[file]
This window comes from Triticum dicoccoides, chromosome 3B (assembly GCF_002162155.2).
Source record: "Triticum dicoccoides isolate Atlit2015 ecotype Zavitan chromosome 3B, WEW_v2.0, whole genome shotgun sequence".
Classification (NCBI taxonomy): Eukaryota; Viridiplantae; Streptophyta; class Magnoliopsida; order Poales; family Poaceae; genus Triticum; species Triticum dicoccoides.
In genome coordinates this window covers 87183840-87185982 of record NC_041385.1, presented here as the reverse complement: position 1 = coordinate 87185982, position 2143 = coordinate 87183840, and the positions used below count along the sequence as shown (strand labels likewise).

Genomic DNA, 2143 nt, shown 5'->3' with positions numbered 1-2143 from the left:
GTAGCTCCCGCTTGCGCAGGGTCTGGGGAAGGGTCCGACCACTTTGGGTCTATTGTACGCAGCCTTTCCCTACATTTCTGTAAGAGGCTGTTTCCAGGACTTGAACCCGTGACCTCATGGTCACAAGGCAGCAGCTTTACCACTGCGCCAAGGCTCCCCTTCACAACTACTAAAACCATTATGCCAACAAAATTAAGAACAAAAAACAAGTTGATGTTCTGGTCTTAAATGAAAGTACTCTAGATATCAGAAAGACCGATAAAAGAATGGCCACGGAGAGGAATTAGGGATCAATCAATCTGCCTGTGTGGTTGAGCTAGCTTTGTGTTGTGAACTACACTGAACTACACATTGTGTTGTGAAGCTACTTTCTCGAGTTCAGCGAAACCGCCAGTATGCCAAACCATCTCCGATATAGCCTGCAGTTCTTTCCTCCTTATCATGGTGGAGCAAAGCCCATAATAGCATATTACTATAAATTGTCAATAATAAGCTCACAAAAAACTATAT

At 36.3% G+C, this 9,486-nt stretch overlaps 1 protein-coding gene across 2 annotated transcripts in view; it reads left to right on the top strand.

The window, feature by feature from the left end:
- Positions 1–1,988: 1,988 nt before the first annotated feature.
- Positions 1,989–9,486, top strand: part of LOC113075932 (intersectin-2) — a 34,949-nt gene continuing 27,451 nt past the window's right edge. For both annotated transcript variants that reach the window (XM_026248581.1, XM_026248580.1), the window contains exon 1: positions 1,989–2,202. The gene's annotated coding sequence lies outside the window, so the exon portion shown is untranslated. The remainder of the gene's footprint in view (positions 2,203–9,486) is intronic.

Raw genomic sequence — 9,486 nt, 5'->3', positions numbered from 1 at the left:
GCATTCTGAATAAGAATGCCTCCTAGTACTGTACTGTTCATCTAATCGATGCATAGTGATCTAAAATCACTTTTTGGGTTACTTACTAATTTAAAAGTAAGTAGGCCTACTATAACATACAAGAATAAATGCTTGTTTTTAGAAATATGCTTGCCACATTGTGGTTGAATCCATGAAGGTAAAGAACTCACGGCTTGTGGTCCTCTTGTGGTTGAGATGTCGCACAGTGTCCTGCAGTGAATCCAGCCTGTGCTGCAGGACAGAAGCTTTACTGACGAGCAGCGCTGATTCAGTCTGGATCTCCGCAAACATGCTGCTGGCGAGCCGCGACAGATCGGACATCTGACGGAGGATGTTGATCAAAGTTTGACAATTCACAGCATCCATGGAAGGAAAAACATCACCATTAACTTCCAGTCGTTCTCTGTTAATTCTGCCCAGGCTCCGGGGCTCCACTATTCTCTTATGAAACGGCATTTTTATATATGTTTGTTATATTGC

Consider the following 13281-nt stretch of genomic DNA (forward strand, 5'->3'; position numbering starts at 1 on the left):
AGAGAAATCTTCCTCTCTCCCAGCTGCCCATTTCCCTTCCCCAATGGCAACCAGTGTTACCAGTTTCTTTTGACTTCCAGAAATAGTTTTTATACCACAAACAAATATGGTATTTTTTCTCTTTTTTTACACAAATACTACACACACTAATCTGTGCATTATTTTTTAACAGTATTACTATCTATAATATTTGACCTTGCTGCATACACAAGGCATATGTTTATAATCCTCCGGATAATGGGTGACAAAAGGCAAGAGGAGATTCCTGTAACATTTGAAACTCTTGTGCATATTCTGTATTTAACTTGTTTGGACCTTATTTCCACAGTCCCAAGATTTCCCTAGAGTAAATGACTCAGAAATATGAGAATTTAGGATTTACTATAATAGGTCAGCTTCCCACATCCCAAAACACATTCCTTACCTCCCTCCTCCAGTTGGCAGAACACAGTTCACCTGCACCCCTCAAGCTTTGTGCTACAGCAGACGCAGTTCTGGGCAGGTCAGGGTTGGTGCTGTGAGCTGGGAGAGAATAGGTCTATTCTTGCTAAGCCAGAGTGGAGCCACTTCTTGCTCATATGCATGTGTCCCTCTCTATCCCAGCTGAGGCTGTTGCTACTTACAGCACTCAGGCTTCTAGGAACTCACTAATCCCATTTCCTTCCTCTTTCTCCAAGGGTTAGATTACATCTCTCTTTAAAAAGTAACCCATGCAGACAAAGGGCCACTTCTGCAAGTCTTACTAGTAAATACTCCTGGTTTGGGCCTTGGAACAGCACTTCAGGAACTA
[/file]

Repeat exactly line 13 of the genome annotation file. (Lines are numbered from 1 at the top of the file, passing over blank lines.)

Consider the following 13281-nt stretch of genomic DNA (forward strand, 5'->3'; position numbering starts at 1 on the left):